EXCEPTIONAL PERFORMANCE COMES FROM THREE RULES
Recent changes in the US health care ecosystem are having a profound and transformational impact on the medical technology industry. The Affordable Care Act has catalyzed changes in how med tech customers define value and which stakeholders are involved in decision making. While it has historically been a jewel of American manufacturing—one of the few domestic manufacturing industries that is a net exporter—med tech faces challenges to the legacy business models and strategic choices that these companies have used to excel in the past. More than ever, success requires a clear and consistent focus on delivering differentiated value and performance to customers.
Med tech leaders make critical decisions that impact employees, shareholders, patients, and the overall health care system. Their industry is much more complex than many others, which makes decision making even more challenging. This makes it important to make choices based on proven principles that lead to exceptional performance.
Various research efforts have tried to provide data-driven answers and guidance for creating an effective framework for success. The Three Rules, a 2013 book by Michael Raynor and Mumtaz Ahmed, brings discipline to the field by identifying three rigorous, research-backed principles that guide exceptional companies.1 The three rules are:
- Better before cheaper: Rather than competing solely on price, companies achieve sustainable success by focusing on delivering differentiated value.
- Revenue before cost: The advantages of higher revenue are more valuable and durable than the advantages of lower cost.
- There are no other rules: While other pursuits are important and contribute to a company’s success, they are ultimately the most successful when they fully align with and reinforce the first two rules.2
More information on The Three Rules’ methodology and findings can be found in the sidebar “About The Three Rules.”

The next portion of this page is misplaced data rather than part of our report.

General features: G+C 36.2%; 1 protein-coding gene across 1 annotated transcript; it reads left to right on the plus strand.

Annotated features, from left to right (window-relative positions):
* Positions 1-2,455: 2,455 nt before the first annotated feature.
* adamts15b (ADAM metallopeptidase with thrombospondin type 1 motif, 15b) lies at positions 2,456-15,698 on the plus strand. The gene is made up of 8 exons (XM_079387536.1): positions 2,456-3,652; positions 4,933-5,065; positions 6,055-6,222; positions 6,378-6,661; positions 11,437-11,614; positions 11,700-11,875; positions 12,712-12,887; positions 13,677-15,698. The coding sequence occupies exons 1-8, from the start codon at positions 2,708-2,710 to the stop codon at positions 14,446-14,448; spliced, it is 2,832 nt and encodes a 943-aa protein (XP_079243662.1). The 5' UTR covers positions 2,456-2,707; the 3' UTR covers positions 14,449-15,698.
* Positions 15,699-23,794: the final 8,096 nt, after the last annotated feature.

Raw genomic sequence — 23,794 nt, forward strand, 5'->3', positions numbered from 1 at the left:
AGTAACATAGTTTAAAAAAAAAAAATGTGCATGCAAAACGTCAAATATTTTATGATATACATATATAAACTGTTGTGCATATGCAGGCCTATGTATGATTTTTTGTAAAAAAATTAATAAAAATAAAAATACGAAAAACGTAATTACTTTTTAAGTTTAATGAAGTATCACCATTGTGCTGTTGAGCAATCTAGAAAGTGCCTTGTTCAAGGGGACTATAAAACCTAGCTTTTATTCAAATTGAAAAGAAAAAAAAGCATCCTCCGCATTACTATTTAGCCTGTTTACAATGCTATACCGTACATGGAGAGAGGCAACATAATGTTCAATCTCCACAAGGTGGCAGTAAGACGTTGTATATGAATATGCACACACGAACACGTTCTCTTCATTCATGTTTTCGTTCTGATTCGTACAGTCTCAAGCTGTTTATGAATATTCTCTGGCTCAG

How can the three rules be applied to the strategic decisions required to succeed in med tech? From a foundational understanding of the three rules, we can move forward to understanding how to apply the three rules’ lens to med tech-specific issues and strategies.
The bar for demonstrating differentiated clinical and economic value is rising. The new “value bar” forces med tech companies to rethink how they can effectively create a product portfolio that will meet this ever-increasing set of expectations. It is no longer sufficient to demonstrate marginal product benefits for new product launches.
The customer landscape is also transforming. Payers have become more stringent in their criteria for awarding coverage and reimbursement benefits. Physician practices are being acquired by large health care systems with varied provider models. These trends mean that a more diverse set of stakeholders are involved in the decision-making process for med tech products. Hence, med tech companies’ focus has shifted from selling to individual doctors to influencing a broader set of stakeholders to support product adoption.
To account for these new realities, med tech companies accustomed to exceptional performance will need to adjust their formulas for innovation and success. Their leaders will need to understand the universal elements that lead to exceptional performance for any business in any industry and tailor them to the med tech industry’s unique characteristics.